Saturday’s King George VI And Queen Elizabeth Qipco Stakes produced a bittersweet result for Martin Dwyer.
Pyledriver’s regular jockey played a pivotal role in the five-year-old’s deeply impressive victory, despite being sidelined with a knee injury.
The Liverpool-born rider, who won the 2006 Derby aboard Sir Percy, tore his ACL after an iron leather broke on the gallops riding out for trainer Brian Meehan in April.
Stable jockey to joint-trainers William Muir and Chris Grassick, Dwyer is still instrumental in the Lambourn operation even though he is ruled out for the rest of the season following surgery.
“It was tough to watch, because obviously I’m watching it at home with a swollen knee thinking it should be me,” said Dwyer.
“But I’m delighted for the team. It was a great result and I’m pleased for everybody, but it does make it tough. That’s racing, isn’t it?
“I’ve been though it before. I’ve missed a Breeders’ Cup winner through injury and you just have to deal with it.”
Frankie Dettori deputised aboard Pyledriver in the entire’s previous two outings, when a luckless length fourth in the Dubai Sheema Classic before finishing runner-up in defence of his Coronation Cup crown at Epsom.
With Dettori claimed to renew his partnership with Oaks second Emily Upjohn, PJ McDonald, who had partnered Pyledriver just once before – winning on his third start – came in for the ride at Ascot.
Dwyer, who had ridden Pyledriver on 14 of his previous 16 starts, gave McDonald some valuable insight, which proved crucial as he strode clear to defeat Prix de l’Arc de Triomphe winner Torquator Tasso by two and three-quarter lengths.
“It was great for everybody and was it great to see the horse perform like he did and PJ gave him a great ride,” added Dwyer.
“We had a good chat in the morning – we talked for about half an hour – and went through the race, as he was asking me what I would do.
“He could not have planned it any better, as it all worked out like we thought it would.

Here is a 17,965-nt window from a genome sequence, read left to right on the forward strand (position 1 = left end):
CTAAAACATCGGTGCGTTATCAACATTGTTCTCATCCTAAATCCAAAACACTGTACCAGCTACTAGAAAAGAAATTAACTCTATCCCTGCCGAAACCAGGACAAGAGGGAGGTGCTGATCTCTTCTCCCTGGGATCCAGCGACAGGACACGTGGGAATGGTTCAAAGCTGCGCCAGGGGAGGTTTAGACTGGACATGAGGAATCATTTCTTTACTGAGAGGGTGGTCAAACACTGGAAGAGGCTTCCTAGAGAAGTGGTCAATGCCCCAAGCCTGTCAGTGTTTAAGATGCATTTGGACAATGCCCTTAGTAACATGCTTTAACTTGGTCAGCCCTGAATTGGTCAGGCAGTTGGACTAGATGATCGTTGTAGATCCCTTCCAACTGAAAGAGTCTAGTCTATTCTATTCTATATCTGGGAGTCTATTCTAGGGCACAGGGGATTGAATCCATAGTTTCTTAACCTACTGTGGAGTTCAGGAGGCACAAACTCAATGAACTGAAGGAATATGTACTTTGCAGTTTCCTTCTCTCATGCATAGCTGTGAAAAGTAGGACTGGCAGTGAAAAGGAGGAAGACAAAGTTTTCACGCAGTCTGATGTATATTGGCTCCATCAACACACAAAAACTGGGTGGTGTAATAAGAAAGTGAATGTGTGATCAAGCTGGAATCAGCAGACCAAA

“We said that Ryan (Moore) would be keen to make the running again (on Broome), so let him – leave him room if he wanted to go past in the early stages, as it would be good for Pyledriver to have something to follow.
“We said that Colin Keane (on Westover) would have to make a decision on what he would do from stall six and he decided to go forward from there and ended up lighting his horse up and running too free.
“The writing was on the wall from a long way out for his horse. And it just panned out perfectly for Pyledriver.”
Though the race was bereft of Derby winner Desert Crown, who suffered a setback, Dwyer feels that Irish Derby winner Westover and Emily Upjohn gave the Classic generation strong representation, despite both being keen and failing to deliver their best.
“For three-year-olds to win a King George, they have to be really top level, which sounds stupid with (Westover) a Derby winner and (Emily Upjohn) an Oaks second. They are very good three-year-olds, but they were not quite good enough, were they?” said Dwyer.
As a result, the 47-year-old rider feels Pyledriver will not receive the credit he deserves, despite the midsummer all-aged mile-and-a-half showpiece appearing to be a renewal that was well up to scratch.
“He has beaten an Arc winner and Misriff is a proper horse who won the Juddmonte International by miles last year,” added Dwyer.
“He has finished ahead of Mishriff in the past and Pyledriver has been performing and running in the top races for a couple of years now. Horses like him are not going to be winning every race they run in, because they don’t do that unless they are Frankel or Sea The Stars. They come along every so often.
“He has been running with credit in some of the top races and is a genuine Group One performer.”
The devout Everton fan is now setting his sights on a return to the saddle with regular visits to Oaksey House, the rehabilitation and fitness centre in Lambourn, and is looking forward to getting back on Pyledriver should the opportunity arise.
“I’m going in the right direction but it is just slowly. The surgeon told me from the day of the operation it is going to take six months to get back and I’m only just over two months from surgery,” said Dwyer.
“I am where I should be. I’m doing all the right things and listening to the experts at Oaksey House.
“I’m still on crutches, but I’m getting close to weight-bearing and hopefully in another month I will be walking properly and the progression will be a bit quicker.
“I am out for the season, but I aim to get back at the end of the year.
“It would be great to get back on him, whether it is Breeders’ Cup or whatever – that has got to be my target. I am working towards it, but I’m not even at halfway yet.”